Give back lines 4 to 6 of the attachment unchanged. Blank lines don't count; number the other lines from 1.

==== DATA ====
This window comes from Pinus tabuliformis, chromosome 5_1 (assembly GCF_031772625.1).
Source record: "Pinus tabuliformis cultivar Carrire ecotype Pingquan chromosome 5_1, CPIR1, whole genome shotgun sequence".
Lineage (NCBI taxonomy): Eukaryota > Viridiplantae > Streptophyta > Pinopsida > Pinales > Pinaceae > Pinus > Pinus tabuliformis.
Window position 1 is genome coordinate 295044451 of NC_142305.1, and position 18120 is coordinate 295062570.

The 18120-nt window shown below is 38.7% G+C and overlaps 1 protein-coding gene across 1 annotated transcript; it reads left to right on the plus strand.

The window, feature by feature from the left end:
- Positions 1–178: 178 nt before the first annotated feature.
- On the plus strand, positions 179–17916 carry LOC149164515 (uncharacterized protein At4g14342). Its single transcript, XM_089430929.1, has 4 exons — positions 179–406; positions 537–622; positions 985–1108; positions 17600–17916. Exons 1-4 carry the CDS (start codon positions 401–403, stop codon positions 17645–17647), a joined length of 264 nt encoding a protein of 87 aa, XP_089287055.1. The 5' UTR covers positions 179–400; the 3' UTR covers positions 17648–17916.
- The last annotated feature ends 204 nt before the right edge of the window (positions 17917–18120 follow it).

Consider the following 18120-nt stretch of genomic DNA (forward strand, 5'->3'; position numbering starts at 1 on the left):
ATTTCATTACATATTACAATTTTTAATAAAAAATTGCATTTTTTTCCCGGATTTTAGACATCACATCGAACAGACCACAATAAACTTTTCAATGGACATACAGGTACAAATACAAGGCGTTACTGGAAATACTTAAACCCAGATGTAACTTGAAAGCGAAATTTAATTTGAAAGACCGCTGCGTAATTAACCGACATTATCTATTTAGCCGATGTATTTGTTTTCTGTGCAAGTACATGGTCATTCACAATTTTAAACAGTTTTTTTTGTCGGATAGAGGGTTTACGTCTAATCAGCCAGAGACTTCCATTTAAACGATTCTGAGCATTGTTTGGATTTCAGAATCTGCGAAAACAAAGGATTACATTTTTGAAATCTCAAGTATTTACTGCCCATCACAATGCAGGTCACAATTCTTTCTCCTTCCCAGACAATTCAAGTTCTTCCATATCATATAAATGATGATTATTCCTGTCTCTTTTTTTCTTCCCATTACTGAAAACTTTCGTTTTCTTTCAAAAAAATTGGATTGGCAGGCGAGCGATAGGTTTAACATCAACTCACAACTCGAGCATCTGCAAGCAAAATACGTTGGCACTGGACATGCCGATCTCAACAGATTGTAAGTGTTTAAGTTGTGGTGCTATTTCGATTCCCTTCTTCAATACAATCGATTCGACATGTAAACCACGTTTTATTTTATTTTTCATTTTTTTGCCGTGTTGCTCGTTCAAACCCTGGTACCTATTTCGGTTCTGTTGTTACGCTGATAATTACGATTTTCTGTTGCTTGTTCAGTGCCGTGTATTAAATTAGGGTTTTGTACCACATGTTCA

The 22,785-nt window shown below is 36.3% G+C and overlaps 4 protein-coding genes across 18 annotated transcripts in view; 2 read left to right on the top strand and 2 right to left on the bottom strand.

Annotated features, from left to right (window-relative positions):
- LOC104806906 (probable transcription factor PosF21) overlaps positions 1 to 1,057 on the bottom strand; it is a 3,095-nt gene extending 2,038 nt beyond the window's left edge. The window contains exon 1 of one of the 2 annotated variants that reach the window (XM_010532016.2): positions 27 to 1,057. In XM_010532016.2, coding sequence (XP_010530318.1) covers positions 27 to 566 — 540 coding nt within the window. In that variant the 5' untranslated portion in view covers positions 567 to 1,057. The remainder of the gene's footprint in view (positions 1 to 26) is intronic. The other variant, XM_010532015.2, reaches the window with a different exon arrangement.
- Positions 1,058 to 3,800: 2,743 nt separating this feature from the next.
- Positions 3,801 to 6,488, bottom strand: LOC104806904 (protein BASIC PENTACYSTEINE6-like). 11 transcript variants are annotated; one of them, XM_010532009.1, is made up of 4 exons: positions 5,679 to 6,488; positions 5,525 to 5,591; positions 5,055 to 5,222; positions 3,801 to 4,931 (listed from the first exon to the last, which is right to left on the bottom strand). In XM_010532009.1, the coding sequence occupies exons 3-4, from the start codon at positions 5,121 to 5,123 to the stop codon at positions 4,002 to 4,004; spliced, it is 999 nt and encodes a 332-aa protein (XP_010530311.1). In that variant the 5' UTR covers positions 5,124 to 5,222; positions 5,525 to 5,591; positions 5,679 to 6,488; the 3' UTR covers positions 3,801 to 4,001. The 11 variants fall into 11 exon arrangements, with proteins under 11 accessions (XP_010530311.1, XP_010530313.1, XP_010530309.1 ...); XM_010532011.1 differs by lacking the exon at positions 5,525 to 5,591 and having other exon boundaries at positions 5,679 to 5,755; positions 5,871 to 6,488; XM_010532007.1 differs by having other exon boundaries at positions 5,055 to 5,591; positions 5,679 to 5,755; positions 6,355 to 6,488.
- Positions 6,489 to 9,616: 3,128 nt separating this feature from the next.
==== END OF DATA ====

Window position 1 is genome coordinate 295044451 of NC_142305.1, and position 18120 is coordinate 295062570.

The 18120-nt window shown below is 38.7% G+C and overlaps 1 protein-coding gene across 1 annotated transcript; it reads left to right on the plus strand.

The window, feature by feature from the left end: